Religion’s relation with politics and science

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Religion’s relation with politics and science

Recently, the usefulness of religion in politics and science – and vice versa –  has received some attention. Indeed, the connection between religion and society has never been denied. Religiousness was and still is playing a (big) part in the ways in which people perceive the world. Today, we might use religious texts and ideas to look at current events. Furthermore, we can use modern-day knowledge to analyse the usefulness of such ideas. This article shows some examples of how religion and society still have an impact on each other. 

Study on secularism wins Theology Prize
In November 2019, the philosopher Charles Taylor received the Ratzinger Award, presented to him by Pope Francis. Taylor is best known for his work on secularism and African theology. Prize winners were chosen by the Joseph Ratzinger-Benedict XVI Foundation. This Foundation was established in 2010 in order to support theological research and to promote studies on the teachings of the retired Pope Benedict XVI. Taylor was awarded for his analysis of secularisation as a cultural phenomenon. He was applauded for his “breadth of vision” within his analysis. This exemplifies how scientific knowledge that focuses on non-religiousness has inspired certain religious organisations to be more open to listening to and appreciating the value of work that explores the reduced role of religion in modern society.

Biblical Brexit Story
Irish theologist Pádraig Ó Tuama has offered a new perspective on Brexit. He is using the Biblical book of Ruth as a means of interpreting events in the United Kingdom. For Ó Tuama, power, conflict, and religion all revolve around one key concept: language. He notes that the potential of language is used to establish or destroy, which has been made evident in the Brexit example. During Brexit, concepts of power and victory are having a key role. In order to demonstrate this, Ó Tuama focuses on the biblical story of Ruth, a woman who leaves her country to travel to the country of her mother in law and who asks herself the question ‘is my country still my country?’ Ruth’s complex reflections on the meaning of her own identity is, for Ó Tuama, particularly relevant to the Brexit crisis.  He states that these questions of ethnicity and fears of strangers are topics that remain significant in the way the human mind understands the society around it. Therefore, Ó Tuama interprets Ruth’s biblical story is about what makes a person part of a wider community. Could this be ethnicity or is it a new sense of kinship that moves beyond linguistic or ethnic lines? The question remains relevant to this day.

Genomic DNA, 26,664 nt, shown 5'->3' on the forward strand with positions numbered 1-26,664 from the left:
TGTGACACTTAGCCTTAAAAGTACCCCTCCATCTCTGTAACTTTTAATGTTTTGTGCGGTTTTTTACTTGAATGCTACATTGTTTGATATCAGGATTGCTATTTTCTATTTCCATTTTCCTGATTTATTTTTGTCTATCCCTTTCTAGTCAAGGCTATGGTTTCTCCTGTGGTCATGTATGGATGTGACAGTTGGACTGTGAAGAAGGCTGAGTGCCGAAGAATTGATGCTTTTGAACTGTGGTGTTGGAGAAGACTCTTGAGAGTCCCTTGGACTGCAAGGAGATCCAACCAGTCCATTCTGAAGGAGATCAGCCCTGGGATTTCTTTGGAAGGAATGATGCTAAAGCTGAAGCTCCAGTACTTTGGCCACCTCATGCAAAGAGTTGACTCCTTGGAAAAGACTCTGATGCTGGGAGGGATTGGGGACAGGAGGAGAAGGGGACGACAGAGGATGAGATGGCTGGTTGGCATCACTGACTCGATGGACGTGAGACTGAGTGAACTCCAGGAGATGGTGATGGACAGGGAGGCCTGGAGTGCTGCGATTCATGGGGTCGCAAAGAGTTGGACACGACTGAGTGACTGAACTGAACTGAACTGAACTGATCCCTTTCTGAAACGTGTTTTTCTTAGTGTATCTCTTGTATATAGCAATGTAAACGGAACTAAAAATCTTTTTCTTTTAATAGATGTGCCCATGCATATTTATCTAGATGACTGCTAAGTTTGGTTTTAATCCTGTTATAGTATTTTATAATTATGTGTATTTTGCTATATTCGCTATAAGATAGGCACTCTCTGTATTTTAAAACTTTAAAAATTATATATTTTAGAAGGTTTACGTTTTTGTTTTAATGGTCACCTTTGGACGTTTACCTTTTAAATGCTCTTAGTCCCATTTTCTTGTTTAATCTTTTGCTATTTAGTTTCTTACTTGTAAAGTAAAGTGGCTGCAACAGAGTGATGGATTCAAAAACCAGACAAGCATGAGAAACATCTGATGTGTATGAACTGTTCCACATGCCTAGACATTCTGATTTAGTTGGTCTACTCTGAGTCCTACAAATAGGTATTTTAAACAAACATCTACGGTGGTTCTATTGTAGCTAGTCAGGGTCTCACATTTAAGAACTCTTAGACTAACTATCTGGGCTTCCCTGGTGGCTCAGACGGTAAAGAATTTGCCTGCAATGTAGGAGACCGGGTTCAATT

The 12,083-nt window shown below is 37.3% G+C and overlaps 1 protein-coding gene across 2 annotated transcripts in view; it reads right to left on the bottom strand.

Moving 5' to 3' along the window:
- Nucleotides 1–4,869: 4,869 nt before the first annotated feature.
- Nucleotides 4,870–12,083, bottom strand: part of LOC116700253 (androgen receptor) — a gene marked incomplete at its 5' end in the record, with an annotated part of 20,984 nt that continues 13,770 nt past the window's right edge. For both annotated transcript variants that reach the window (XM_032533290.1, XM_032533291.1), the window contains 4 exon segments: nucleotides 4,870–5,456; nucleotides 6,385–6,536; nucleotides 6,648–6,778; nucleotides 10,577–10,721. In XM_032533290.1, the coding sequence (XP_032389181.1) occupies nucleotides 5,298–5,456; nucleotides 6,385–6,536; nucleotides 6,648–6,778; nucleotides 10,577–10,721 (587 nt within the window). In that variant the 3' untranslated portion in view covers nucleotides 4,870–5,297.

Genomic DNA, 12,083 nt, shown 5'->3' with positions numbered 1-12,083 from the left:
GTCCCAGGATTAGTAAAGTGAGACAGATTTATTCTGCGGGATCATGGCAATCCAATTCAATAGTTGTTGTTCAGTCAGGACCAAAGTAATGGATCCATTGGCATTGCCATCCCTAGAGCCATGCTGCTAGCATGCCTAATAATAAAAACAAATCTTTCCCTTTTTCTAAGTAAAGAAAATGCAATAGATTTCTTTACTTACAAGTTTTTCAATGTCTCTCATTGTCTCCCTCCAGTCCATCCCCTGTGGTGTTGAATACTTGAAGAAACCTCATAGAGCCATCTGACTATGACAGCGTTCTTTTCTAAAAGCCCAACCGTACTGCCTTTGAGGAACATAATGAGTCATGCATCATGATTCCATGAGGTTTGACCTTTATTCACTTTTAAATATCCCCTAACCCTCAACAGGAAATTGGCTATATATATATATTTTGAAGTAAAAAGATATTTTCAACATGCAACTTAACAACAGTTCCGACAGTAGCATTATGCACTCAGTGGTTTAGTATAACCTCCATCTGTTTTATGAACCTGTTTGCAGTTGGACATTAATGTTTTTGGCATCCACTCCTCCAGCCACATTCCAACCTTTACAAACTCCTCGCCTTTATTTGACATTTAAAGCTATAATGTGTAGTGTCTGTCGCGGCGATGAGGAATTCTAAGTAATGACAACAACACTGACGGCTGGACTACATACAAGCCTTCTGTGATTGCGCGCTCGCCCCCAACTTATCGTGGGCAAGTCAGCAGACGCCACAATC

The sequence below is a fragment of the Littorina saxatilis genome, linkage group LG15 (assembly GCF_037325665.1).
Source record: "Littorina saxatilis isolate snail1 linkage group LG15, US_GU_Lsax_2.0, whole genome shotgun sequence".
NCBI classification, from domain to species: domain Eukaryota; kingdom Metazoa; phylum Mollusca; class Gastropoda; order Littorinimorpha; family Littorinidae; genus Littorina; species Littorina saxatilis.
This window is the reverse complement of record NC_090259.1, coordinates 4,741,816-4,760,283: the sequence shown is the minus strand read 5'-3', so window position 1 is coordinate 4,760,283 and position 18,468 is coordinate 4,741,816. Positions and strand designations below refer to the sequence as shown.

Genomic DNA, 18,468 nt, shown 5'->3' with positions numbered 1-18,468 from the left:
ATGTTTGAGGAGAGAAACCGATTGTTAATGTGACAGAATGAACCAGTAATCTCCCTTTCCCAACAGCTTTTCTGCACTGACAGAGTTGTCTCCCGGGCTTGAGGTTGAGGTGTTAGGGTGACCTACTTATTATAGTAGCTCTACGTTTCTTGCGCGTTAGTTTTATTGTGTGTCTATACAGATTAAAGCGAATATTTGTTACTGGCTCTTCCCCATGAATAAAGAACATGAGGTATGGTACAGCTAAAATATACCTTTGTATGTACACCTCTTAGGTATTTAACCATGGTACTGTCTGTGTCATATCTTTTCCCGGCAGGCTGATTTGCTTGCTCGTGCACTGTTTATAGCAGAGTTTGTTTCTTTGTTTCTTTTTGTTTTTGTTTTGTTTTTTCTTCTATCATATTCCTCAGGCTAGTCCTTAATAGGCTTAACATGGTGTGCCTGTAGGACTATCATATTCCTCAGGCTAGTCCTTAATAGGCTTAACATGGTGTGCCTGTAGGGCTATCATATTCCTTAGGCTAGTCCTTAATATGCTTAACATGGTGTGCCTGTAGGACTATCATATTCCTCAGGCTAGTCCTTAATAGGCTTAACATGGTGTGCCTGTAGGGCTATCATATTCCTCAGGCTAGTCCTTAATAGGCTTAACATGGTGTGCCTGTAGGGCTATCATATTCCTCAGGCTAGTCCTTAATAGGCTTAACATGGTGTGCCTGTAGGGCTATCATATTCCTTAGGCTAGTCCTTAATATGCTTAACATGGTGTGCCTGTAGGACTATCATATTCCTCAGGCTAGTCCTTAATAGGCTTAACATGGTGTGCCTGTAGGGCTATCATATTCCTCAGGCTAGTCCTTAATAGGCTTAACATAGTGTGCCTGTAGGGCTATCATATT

Muslim Brit News
In accordance with the Brexit-religion relation, we saw the importance of Muslim voters during the general election in Britain. Muslims in Britain were urged to become active participants in their society and play a big role in the elections. The Muslim Council of Britain (MCB) focused on increasing their participation in the voting system and the election debate. Therefore, in cooperation with mosques and Muslim community organisations, a national Muslim voter registration day had been announced. The chairman of the Finsbury Park mosque, which had been attacked by a far-right terrorist in 2017, stated: “At my mosque we know the price we all pay when certain communities are excluded from politics. It is high time Muslims make their voices heard – especially as many Muslim communities are in seats where they can be the difference between one candidate or another ending up in parliament.”  The importance of the Muslim community to make themselves part of the political process has been stressed in the last couple of months in order to include them in British society and let them have their lawful voice. In other words, ‘’It is the civic duty of every citizen – Muslim or not – to exercise their democratic right to vote.’’

Religion in daily life
As we have seen, religion still plays a role in daily (political) life of many people. It still influences our cultures and individual decisions. However, we can also see how religion is being influenced by the effects of modernity and is having to change to adapt to the 21st-century world. Both religion and society are able to shape each other and each other’s practices. Whether you are religious or not, religions will have an impact on the way citizens live their daily lives.

Zoë Tuithof

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